"The Little Jester" (c) 2013 Leigh Anne Cassell (with permission)

“The Little Jester”
(c) 2013 Leigh Anne Cassell (with permission)

Lindsey Donaldson

“I have always had an interest in art but have never had any formal training.  I gained what little prowess I have by constantly doodling, drawing, and sketching. Several broken pencils later, I emerged with a preference in traditional media, mostly graphite and ink, but have started to expand into digital media. I’d like to become more proficient in digital media because it eliminates the boundaries of traditional media.  Since I’ve never been able to spend a lot on art supplies, digital media gives me access to all sorts of things I wouldn’t be able to get normally. I have always preferred working in a more illustrative style because it offers a different sence of control and creativity that I appreciate more than realism.  People have always been my subject of choice ever since childhood.  Real or imagined, mostly imagined, the human form has always facinated me and taking the faces out of my mind and putting them onto paper is one of life’s little joys for me.”

"The Bearded Lady" (c) Lindsey Donaldson (with permission)

“The Bearded Lady”
(c) Lindsey Donaldson (with permission)

Eric Holstine

“I have worked in a variety of mediums.  Most of my work also incorporates my professional life, which is in Information Technology, as well as electrical features.”

Steampunk floor lamp (c) 2013 Eric Holstine (with permission)

Steampunk floor lamp
(c) 2013 Eric Holstine (with permission)

Phil Berneburg

“My interests lie in creating sculptural work (both functional and nonfunctional) and in contributing to education in the ceramic arts. I consider myself very fortunate to have had the opportunity to gain experience in both the technical and creative aspects of ceramics. My approach to pottery is very experiment-oriented. I explore a lot of ideas and try a lot of techniques; I learn a lot, but I produce relatively little. Not every idea is turned into a finished piece.  The current work is part of my “Steam-Pfunktional” series of Steampunk-inspired  pseudo-functional ceramic pieces. Steampunk, the art of Victorian futurism or science fiction with the celebration of Victorian technology and aesthetics and the rejection of the evils resulting from the Industrial Revolution, has existed ever since the novels of H. G. Wells and Jules Verne, but has only recently coalesced from a term referring only to a type of science fiction novel into a broader art movement.”

"High Pressure Brewing Vessel" (c) 2012 Phil Berneburg (with permission)

“High Pressure Brewing Vessel”
(c) 2012 Phil Berneburg (with permission)

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What makes certain things iconographic and others not? In the book Twenty Thousand Leagues Under the Sea there are so many creatures and characters to capture the steampunk imagination it is worth considering what is not a steampunk icon.

For example, why not the shark who struggles in mortal combat with Captain Nemo: “The beast’s eyes were on fire, its jaws were opened wide. I was mute with horror and quite unable to move a muscle. … Then I saw Captain Nemo straighten himself from a crouching posture and, dagger in hand, walk directly toward the submarine terror, ready for a face-to-face fight with it.”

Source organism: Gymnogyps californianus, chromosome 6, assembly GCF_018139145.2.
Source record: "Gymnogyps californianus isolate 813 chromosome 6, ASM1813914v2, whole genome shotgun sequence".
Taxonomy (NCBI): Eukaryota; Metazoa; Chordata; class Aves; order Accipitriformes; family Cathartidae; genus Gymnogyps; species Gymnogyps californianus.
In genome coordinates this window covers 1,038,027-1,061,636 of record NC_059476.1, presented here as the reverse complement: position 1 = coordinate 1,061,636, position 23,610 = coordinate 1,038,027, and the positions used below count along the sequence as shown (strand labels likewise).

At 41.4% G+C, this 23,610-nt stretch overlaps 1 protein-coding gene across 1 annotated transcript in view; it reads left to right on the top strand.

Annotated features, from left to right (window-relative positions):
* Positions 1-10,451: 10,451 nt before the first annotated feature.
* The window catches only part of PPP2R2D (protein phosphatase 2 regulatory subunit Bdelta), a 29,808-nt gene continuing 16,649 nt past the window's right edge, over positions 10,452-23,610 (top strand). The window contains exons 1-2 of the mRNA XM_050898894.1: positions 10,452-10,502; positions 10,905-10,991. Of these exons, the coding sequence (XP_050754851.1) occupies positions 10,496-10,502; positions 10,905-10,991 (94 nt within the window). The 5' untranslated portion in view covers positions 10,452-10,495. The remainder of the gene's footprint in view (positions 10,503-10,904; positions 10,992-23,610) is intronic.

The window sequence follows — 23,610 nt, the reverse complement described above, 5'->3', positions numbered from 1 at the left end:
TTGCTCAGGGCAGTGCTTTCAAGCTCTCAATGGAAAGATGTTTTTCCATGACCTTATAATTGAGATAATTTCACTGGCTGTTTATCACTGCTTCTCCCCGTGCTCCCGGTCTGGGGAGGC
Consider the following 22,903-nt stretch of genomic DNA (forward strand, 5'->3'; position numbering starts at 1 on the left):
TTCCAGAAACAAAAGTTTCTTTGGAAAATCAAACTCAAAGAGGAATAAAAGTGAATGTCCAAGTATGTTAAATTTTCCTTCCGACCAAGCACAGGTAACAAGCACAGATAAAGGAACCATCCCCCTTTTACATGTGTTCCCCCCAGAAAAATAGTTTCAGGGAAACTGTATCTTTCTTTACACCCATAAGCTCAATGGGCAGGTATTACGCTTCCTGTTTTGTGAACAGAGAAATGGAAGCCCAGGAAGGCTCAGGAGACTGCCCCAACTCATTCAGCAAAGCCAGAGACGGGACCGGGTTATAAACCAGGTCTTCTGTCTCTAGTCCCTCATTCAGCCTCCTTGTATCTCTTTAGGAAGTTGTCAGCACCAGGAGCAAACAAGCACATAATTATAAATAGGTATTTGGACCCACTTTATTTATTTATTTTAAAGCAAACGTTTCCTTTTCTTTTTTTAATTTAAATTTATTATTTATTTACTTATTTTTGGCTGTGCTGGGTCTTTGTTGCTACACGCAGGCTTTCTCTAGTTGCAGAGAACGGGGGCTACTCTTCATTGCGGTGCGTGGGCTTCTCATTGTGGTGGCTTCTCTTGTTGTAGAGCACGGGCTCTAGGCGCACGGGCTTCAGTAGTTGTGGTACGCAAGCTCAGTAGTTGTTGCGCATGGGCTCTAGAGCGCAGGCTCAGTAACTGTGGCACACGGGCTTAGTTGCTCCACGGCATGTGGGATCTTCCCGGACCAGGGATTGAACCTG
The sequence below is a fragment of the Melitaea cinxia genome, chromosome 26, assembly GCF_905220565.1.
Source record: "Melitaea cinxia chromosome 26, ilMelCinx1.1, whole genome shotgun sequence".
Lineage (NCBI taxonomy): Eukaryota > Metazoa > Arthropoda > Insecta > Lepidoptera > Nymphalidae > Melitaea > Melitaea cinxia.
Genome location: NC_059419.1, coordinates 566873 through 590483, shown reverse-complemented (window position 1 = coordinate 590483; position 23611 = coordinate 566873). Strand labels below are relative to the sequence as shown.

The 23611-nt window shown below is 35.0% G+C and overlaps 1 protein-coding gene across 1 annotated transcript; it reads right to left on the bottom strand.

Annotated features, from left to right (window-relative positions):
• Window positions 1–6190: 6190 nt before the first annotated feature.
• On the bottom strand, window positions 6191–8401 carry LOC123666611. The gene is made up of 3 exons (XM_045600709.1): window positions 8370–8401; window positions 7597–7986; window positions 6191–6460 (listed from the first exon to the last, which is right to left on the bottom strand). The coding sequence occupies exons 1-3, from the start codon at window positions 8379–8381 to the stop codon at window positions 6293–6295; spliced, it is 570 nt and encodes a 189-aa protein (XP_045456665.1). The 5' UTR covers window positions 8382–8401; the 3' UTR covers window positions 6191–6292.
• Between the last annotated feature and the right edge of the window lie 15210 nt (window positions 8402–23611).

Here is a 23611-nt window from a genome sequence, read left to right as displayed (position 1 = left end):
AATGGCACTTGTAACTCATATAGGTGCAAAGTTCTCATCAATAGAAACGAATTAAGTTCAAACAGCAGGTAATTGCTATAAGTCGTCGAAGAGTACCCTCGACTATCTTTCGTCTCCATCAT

While the octopus/poulp/cephalopod/immense cuttlefish is a steampunk icon: “The monster’s mouth, a horned beak like a parrot’s, opened and shut vertically. Its tongue was of horn substance and furnished with several rows of pointed teeth. It came forth quivering from this veritable pair of shears. … The truly terrible beak of the cuttlefish was open above Ned Land. The poor chap would be cut in two – unless- I rushed to his succor with all my might and main, but our commander was there before me. His axe disappeared between the two enormous jaws. Miraculously saved, the Canadian jumped unharmed to his feet and jammed his harpoon to its heft into the triple heart of the nauseating poulp.”

Why the “Nautilus” and not the “Abraham Lincoln”? Captain Nemo and not Ned Land?  Steam trains and not steam boats?

But that is what makes the genre so fascinating. If there were not some icons about which the majority of steampunks agreed, it wouldn’t be so much fun to break the rules!

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Since Steam’s opening in October 2011, I have been asked often about the name: “Why Steam at Harper’s Ferry?” then I explain how important Harper’s Ferry was to the B&O’s expansion west, the awesome steam trains that traveled on rails along both the Potomac and Shenandoah Rivers, steam-powered canal boats and the water-generated industries whose clamor echoed between the mountains.

For those familiar with steampunk, there’s not much to explain. The indicia surrounds them in the space – an owl here, a raygun there, fleur de lis homages to Jules Verne, and props (keep your fingers crossed! Chris from Steampunk Styles may be coming to Steam with a raygun display in the coming months!) from the Seth Foreman’s video project Steampunk Stacie, some of which was filmed on the premises. But I’ve been at a struggling to bring Civil Rights/War history together with the town’s Victorian and Industrial past and making that connection to a steampunk present (except in my mind, of course!).

On a whim recently, I purchased a promotional photo of James Mason portraying John Brown in a Playhouse 90 production released in 1960 entitled “John Brown’s Raid”.  It was no coincidence that the film’s release was 101 years after John Brown’s October 1859 raid on Harper’s Ferry. A fitting centennial remembrance.

But wait, there’s more!

It was filmed on location in Harper’s Ferry!  This somewhat obscure production was made on the heels of two iconic steampunk films in which James Mason appeared.  “20,000 Leagues Under the Sea” (1954) and “Journey to the Center of the Earth.”  (1959)

So it was destiny that this little steampunk gallery in Harper’s Ferry exits today. Thank you James Mason!

Also, not coincidently, these book titles and DVDs are available at Steam at Harper’s Ferry.